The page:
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    3. I never gave any of those nuances any thought but I see how they could all be construed to support that premise. That's a movie that is hard to nail down, and it doesn't help that there were different versions floating around.

      One of the things I remember was the giant talking advertisements. Those seemed very futuristic then, but if you go into any store today, there they are, shilling mouthwash and vitamins.

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  6. Harry, Thank you for your service to our country. I know you had friends who never returned home.

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  7. G'day Harry,

    Is Memorial Day the US equivalent of ANZAC Day ? In it's early years ANZAC day was to remember the fallen in that campaign, but after WW2 it has evolved as a time to honour all fallen and surviving service men & women from all of Australia's campaigns from the Boer war to Afghanistan.

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    1. It's that kind of a day. I know the British Empire initiated the poppies people wear after the poem "In Flanders Field." and we do the poppy thing also, doubtless copied from the Empire.

      You mentioned once that the Australians are not big fans of Winston's. I would guess Gallipoli figures into that. I had plenty of time to see the straits and the areas where that was fought. Somebody was not thinking when that was planned. I read the standard text on the battle and they laid it off to Army vrs. Navy conflicts.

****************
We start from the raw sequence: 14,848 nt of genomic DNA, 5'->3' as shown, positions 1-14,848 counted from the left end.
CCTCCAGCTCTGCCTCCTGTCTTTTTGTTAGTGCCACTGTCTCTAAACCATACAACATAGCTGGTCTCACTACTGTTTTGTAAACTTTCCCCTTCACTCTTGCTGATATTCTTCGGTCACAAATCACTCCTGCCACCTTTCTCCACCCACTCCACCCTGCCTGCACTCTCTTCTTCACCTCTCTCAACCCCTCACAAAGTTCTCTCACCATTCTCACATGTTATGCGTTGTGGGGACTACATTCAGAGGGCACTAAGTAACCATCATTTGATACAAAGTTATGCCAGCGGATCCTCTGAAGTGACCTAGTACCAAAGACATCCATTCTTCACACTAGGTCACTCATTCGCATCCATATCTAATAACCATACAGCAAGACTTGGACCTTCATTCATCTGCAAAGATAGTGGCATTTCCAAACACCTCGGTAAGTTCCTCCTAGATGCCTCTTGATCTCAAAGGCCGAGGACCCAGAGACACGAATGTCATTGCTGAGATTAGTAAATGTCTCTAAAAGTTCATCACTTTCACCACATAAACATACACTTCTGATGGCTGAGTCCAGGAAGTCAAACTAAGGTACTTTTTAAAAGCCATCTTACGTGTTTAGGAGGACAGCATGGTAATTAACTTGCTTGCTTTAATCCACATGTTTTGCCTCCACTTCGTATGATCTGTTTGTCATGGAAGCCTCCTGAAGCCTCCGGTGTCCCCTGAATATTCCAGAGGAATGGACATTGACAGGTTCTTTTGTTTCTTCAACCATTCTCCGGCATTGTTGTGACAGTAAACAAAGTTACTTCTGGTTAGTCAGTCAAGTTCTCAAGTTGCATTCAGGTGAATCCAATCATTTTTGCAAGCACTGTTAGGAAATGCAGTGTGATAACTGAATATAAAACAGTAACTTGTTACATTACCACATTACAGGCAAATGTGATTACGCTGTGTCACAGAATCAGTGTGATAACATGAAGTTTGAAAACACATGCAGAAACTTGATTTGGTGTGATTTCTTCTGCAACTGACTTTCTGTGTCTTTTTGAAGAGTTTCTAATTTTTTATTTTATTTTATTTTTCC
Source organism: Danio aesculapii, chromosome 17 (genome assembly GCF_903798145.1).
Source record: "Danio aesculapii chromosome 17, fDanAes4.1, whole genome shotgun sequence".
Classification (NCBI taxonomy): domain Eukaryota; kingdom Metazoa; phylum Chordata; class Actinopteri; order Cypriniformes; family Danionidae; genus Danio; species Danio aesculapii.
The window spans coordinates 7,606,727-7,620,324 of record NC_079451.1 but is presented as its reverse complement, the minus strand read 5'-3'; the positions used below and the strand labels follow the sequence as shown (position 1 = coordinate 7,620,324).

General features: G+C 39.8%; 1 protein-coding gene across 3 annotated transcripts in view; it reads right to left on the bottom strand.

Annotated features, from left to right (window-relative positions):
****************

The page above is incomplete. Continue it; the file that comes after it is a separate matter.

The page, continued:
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    2. That started the dislike of Churchill, what cemented the feeling was what happened in WW2. When Japan attacked throughout the Pacific Prime Minister Curtin agreed with Churchill that the Australian Army's I Corps – centred on the 6th and 7th Infantry Divisions – would be transferred from North Africa to the American-British-Dutch-Australian Command, in the Netherlands East Indies. Singapore fell to Japanese control on 15 February 1942, which was regarded as Australia's worst military disaster since Gallipolli. The entire 8th Division was taken into captivity, a total of about 15,384 men, although Major-General Bennett managed to escape. However Churchill attempted to divert I Corps troop convoy to reinforce British troops in Burma, without Australian approval. The Burma campaign was another disaster and we would most likely have lost both divisions, leaving Australia essentially defenceless with only our Militia left to defend us from what looked like a Japanese invasion.PM Curtin insisted that the Corps return to Australia,and this enraged Churchill. The Japanese threat was further underlined on 19 February, when Japan bombed Darwin, the first of many air raids on northern Australia.

      This marked the end of Australia's defence relationship with England, from that time onwards we have developed our close ties with the US. England was prepared to sacrifice Australia in order to keep control of India & Burma and Australians have never forgotten that.